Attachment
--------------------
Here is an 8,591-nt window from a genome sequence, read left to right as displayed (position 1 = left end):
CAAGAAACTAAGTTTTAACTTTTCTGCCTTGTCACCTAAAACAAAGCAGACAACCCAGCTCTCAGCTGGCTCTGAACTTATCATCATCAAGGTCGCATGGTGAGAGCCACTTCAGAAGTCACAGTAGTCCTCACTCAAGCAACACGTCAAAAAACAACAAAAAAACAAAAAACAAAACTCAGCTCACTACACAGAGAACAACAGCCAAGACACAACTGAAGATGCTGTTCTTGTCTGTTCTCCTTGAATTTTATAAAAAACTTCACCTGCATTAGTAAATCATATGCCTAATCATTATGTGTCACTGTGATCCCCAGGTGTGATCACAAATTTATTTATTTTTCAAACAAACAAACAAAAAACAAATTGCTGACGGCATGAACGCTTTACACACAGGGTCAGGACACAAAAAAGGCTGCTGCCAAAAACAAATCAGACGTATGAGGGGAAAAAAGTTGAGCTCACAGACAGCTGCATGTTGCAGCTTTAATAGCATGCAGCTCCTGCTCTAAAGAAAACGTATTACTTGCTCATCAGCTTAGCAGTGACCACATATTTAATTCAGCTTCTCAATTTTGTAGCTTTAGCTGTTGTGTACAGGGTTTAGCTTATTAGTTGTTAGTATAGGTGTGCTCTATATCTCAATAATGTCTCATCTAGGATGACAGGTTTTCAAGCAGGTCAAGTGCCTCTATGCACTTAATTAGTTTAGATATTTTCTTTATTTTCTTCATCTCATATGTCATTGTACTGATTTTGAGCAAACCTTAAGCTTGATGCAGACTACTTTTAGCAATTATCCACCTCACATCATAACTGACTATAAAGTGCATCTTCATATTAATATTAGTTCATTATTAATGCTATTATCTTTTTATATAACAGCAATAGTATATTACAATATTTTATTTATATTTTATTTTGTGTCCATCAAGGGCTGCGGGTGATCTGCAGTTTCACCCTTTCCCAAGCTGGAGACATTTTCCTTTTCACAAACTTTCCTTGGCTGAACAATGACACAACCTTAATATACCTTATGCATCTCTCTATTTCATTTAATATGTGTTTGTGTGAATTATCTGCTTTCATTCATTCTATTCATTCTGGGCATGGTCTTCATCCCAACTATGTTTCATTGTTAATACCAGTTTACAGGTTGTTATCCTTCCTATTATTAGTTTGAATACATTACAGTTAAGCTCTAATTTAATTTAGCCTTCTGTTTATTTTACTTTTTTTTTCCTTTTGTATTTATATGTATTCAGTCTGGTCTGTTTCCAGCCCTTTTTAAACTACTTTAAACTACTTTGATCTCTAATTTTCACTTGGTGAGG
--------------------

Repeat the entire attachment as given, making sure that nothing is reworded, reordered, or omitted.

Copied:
Here is an 8,591-nt window from a genome sequence, read left to right as displayed (position 1 = left end):
CAAGAAACTAAGTTTTAACTTTTCTGCCTTGTCACCTAAAACAAAGCAGACAACCCAGCTCTCAGCTGGCTCTGAACTTATCATCATCAAGGTCGCATGGTGAGAGCCACTTCAGAAGTCACAGTAGTCCTCACTCAAGCAACACGTCAAAAAACAACAAAAAAACAAAAAACAAAACTCAGCTCACTACACAGAGAACAACAGCCAAGACACAACTGAAGATGCTGTTCTTGTCTGTTCTCCTTGAATTTTATAAAAAACTTCACCTGCATTAGTAAATCATATGCCTAATCATTATGTGTCACTGTGATCCCCAGGTGTGATCACAAATTTATTTATTTTTCAAACAAACAAACAAAAAACAAATTGCTGACGGCATGAACGCTTTACACACAGGGTCAGGACACAAAAAAGGCTGCTGCCAAAAACAAATCAGACGTATGAGGGGAAAAAAGTTGAGCTCACAGACAGCTGCATGTTGCAGCTTTAATAGCATGCAGCTCCTGCTCTAAAGAAAACGTATTACTTGCTCATCAGCTTAGCAGTGACCACATATTTAATTCAGCTTCTCAATTTTGTAGCTTTAGCTGTTGTGTACAGGGTTTAGCTTATTAGTTGTTAGTATAGGTGTGCTCTATATCTCAATAATGTCTCATCTAGGATGACAGGTTTTCAAGCAGGTCAAGTGCCTCTATGCACTTAATTAGTTTAGATATTTTCTTTATTTTCTTCATCTCATATGTCATTGTACTGATTTTGAGCAAACCTTAAGCTTGATGCAGACTACTTTTAGCAATTATCCACCTCACATCATAACTGACTATAAAGTGCATCTTCATATTAATATTAGTTCATTATTAATGCTATTATCTTTTTATATAACAGCAATAGTATATTACAATATTTTATTTATATTTTATTTTGTGTCCATCAAGGGCTGCGGGTGATCTGCAGTTTCACCCTTTCCCAAGCTGGAGACATTTTCCTTTTCACAAACTTTCCTTGGCTGAACAATGACACAACCTTAATATACCTTATGCATCTCTCTATTTCATTTAATATGTGTTTGTGTGAATTATCTGCTTTCATTCATTCTATTCATTCTGGGCATGGTCTTCATCCCAACTATGTTTCATTGTTAATACCAGTTTACAGGTTGTTATCCTTCCTATTATTAGTTTGAATACATTACAGTTAAGCTCTAATTTAATTTAGCCTTCTGTTTATTTTACTTTTTTTTTCCTTTTGTATTTATATGTATTCAGTCTGGTCTGTTTCCAGCCCTTTTTAAACTACTTTAAACTACTTTGATCTCTAATTTTCACTTGGTGAGG